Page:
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Exxon's Climate 'Scandal' Escalates As NY Attorney General Issues Subpoena

Seeking to find out exactly what Exxon knew and when the oil giant knew it, New York Attorney General Eric Schneiderman has issued the corporation an 18-page subpoena seeking four decades of documents, research findings and communications related to climate change, according to news reports on Thursday.

"Just as New York’s Teddy Roosevelt took on the Standard Oil Trust a century ago, New York’s attorney general has shown great courage in holding to account arguably the richest and most powerful company on Earth," says climate activist Bill McKibben. Photo credit: Mike Mozart / Flickr

InsideClimate News, one of two outlets whose investigative reporting spurred the inquiry, said the subpoena delivered late Wednesday "seeks documents from Exxon ... related to its research into the causes and effects of climate change, to the integration of climate change findings into business decisions, to communications with the board of directors, and to marketing and advertising materials on climate change."

According to the New York Times, which broke the news of Schneiderman's probe on Thursday: "The focus includes the company’s activities dating to the late 1970s, including a period of at least a decade when Exxon Mobil funded groups that sought to undermine climate science. A major focus of the investigation is whether the company adequately warned investors about potential financial risks stemming from society’s need to limit fossil-fuel use."

Following the reporting by InsideClimate News and the LA Times, presidential candidates, elected officials, climate leaders and advocacy groups have all called for investigations into Exxon's corporate behavior.

"'Exxon Knew' just joined the category of truly serious scandals," said 350.org co-founder Bill McKibben on Thursday. "Just as New York’s Teddy Roosevelt took on the Standard Oil Trust a century ago, New York’s attorney general has shown great courage in holding to account arguably the richest and most powerful company on Earth. We hope that other state attorney generals and the federal Department of Justice and the Securities Exchange Commission will show similar fortitude."

Describing the subpoena development as "groundbreaking news," Greenpeace executive director Annie Leonard echoed McKibbens' call for other entities to follow suit. "The door is now open for the Department of Justice to initiate a federal investigation," she said, "as people have repeatedly called for on different fronts."

Now, at least, there's little chance of this issue going away. "I went to jail a few weeks ago because I was worried this great reporting from InsideClimate News and the LA Times might disappear," McKibben added, referring to his Oct. 15 act of civil disobedience at a Vermont gas station. "I'm not worried about that anymore."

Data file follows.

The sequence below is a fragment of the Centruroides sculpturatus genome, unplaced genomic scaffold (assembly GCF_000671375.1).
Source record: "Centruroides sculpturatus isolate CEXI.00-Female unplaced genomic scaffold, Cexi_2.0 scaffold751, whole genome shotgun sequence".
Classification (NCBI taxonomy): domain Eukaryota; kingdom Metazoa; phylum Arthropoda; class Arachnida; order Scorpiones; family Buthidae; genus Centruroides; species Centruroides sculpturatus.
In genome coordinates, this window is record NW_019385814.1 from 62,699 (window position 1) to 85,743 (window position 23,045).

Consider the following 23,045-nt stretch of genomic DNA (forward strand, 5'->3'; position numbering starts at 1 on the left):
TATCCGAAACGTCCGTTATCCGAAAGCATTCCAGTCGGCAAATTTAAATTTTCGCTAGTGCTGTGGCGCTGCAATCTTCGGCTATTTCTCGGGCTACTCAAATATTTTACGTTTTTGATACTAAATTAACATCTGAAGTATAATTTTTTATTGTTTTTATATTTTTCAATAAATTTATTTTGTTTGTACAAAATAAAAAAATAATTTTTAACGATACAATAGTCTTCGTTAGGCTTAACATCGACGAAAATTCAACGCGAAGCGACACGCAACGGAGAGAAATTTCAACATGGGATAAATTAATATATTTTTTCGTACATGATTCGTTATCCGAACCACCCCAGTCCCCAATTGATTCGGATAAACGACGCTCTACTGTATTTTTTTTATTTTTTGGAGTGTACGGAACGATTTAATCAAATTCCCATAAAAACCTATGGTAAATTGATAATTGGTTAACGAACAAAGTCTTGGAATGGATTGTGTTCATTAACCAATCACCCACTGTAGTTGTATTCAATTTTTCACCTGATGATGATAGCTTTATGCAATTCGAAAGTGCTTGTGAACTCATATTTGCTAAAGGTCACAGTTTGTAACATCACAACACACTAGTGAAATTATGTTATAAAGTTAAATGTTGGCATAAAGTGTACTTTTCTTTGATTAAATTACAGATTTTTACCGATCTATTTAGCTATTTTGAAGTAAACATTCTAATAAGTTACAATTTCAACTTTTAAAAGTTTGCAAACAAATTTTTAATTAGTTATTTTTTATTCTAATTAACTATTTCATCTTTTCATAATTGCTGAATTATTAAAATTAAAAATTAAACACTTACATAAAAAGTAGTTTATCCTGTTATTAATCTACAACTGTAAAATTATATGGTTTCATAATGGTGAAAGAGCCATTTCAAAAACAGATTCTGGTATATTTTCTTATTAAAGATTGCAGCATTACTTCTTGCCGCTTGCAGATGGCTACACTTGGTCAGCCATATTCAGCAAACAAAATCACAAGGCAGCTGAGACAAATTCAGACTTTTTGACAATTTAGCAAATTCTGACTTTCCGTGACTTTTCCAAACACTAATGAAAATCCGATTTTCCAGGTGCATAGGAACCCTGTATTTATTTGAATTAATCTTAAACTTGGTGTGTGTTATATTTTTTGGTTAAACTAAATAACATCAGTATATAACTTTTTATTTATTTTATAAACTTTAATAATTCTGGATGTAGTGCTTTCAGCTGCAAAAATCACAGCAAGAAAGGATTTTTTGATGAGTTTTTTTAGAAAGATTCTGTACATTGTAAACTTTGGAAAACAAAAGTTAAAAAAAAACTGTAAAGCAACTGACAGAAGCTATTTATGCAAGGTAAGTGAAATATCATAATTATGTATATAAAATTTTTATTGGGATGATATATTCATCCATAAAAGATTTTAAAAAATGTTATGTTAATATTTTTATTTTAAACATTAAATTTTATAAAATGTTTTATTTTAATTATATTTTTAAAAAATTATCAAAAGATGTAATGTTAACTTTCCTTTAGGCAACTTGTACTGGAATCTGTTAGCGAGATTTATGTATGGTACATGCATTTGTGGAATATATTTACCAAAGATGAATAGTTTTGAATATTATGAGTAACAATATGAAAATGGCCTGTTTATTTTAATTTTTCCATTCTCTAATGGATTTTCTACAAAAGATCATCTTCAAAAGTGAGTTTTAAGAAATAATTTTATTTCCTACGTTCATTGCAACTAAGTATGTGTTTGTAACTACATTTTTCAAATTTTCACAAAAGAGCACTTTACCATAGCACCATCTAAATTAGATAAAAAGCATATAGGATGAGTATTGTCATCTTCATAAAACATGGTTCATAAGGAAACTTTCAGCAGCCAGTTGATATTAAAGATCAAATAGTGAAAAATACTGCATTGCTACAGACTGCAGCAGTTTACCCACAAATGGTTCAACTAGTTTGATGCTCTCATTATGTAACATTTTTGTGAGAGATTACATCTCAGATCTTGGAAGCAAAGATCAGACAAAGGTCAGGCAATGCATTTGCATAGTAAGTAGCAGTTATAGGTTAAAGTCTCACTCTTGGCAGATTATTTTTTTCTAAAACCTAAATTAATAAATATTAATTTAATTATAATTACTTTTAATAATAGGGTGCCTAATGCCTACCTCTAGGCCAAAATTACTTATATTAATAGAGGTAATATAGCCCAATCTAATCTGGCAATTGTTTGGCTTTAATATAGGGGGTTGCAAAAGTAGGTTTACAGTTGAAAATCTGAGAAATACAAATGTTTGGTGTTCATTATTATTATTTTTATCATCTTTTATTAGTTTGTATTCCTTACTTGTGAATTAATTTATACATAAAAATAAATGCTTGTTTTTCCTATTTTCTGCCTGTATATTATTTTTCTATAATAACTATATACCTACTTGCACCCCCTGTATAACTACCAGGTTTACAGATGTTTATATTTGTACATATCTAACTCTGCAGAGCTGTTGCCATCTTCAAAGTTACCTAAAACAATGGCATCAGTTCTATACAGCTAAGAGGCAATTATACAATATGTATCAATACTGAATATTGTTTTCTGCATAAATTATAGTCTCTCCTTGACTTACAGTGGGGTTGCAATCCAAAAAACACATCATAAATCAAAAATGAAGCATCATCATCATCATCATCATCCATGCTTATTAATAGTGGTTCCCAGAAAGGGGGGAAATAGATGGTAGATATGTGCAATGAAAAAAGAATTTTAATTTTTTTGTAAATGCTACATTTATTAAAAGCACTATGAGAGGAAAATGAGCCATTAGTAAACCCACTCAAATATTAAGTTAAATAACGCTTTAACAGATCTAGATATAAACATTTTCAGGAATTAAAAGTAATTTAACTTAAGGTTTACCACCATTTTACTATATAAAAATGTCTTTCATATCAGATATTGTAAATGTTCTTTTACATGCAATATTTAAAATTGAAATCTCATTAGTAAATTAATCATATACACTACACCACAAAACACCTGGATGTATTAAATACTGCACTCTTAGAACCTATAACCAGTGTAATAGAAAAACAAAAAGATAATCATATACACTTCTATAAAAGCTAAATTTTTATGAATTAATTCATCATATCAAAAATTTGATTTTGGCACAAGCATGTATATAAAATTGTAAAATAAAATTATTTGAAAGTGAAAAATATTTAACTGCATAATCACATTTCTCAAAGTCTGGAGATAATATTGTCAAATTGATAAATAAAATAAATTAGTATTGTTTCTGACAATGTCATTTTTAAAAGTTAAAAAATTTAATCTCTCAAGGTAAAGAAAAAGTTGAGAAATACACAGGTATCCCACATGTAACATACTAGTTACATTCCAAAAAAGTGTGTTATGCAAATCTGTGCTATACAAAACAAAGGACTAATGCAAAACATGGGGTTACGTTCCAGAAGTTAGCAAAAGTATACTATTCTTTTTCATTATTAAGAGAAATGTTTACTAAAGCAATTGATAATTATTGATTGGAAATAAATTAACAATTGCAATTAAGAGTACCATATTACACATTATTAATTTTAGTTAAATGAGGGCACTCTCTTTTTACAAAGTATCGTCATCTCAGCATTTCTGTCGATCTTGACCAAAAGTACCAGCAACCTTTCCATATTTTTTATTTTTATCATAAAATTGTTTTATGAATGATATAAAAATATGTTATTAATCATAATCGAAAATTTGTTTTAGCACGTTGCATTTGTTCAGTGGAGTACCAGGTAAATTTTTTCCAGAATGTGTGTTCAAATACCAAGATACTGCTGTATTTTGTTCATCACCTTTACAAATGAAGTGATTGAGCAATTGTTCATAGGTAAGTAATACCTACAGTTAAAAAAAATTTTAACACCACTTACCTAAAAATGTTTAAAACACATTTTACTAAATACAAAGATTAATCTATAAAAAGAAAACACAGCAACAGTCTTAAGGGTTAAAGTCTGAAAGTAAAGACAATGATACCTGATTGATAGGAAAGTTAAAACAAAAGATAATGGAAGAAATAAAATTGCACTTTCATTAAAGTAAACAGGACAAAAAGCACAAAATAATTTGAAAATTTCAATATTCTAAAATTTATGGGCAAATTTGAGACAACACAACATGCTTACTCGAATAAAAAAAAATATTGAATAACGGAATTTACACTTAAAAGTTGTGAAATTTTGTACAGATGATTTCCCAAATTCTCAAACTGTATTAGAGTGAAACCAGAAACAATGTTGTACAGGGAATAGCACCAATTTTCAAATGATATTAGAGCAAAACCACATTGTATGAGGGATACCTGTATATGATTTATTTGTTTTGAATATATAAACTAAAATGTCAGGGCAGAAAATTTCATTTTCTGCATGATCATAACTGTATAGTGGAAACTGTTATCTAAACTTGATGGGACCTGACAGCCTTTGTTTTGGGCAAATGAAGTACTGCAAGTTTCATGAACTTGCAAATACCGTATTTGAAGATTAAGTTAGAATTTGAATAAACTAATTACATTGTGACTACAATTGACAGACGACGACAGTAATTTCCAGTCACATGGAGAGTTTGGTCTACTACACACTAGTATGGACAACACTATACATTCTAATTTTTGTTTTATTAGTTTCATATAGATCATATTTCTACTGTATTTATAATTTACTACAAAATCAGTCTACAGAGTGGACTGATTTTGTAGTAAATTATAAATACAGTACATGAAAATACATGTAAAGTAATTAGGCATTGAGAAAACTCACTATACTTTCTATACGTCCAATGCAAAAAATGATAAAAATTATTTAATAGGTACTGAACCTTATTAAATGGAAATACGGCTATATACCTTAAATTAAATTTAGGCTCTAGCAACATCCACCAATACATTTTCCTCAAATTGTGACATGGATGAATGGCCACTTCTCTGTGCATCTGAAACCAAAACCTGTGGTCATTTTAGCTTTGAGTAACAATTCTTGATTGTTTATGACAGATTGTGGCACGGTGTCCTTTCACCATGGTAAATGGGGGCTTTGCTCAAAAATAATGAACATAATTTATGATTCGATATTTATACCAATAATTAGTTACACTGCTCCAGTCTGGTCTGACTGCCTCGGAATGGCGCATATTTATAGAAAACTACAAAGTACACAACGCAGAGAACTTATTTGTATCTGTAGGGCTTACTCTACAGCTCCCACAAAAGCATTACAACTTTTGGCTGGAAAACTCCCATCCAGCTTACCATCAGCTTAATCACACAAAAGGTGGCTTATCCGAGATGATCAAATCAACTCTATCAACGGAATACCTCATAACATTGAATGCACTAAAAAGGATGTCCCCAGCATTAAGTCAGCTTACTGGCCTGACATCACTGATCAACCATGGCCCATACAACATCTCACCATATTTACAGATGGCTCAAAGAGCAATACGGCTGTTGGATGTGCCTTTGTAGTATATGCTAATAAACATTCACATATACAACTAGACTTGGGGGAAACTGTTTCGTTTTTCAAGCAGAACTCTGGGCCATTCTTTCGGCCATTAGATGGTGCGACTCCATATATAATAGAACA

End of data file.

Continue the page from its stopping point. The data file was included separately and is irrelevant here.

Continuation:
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By Tom Neltner

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In the latest step in that process, EPA's scientists released a draft report in September that, at long last, answers questions posed by its Science Advisory Board in 2013: does perchlorate exposure during the first trimester reduce production of T4 in pregnant women with low iodine consumption? Does reduction in maternal T4 levels in these women adversely affect fetal brain development? According to EPA's scientists, the answers are Yes and Yes.

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Ditch Plastic Lunches: Stand Up for Zero-Waste Schools

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Trump's 'Hold' on Elephant Trophies May Not Be Enough

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This follows the administration's decision, on Thursday, to allow such imports after finding Zimbabwe's management of its elephant population "enhances the survival of the species" (referred to as a "positive enhancement finding") under the U.S. Endangered Species Act. The announcement reversed the Obama-era suspension on such imports due to finding the opposite: that Zimbabwe was NOT successfully managing its elephant population.

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Between 2003 and 2014 the EPA identified health hazards for 41 chemicals used in fracking, according to a report from the Partnership for Policy Integrity and Earthworks, based on documents obtained through a Freedom of Information Act request. Fracking is the injection of a chemical slurry into drilling sites to free up underground oil and gas deposits. Hazards from the chemicals used included irritation to eyes and skin; harm to the liver, kidney and nervous system; and damage to the developing fetus.

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You've probably heard the unsettling stories of school cafeteria workers throwing away students' lunches over unpaid lunch bills, but schools in Orange County, Florida have come up with a genius solution to not only help feed hungry students and their communities, but to also cut down on food waste.

For the past two years, about 20 public elementary schools in the Florida county have been using "share tables" to great effect, the Orlando Sentinel reported. The program allows kids to place their unwanted food on designated tables so others can eat them. This means the food doesn't have to be thrown out. Instead, fellow students who are still hungry can just grab the food themselves off the tables.

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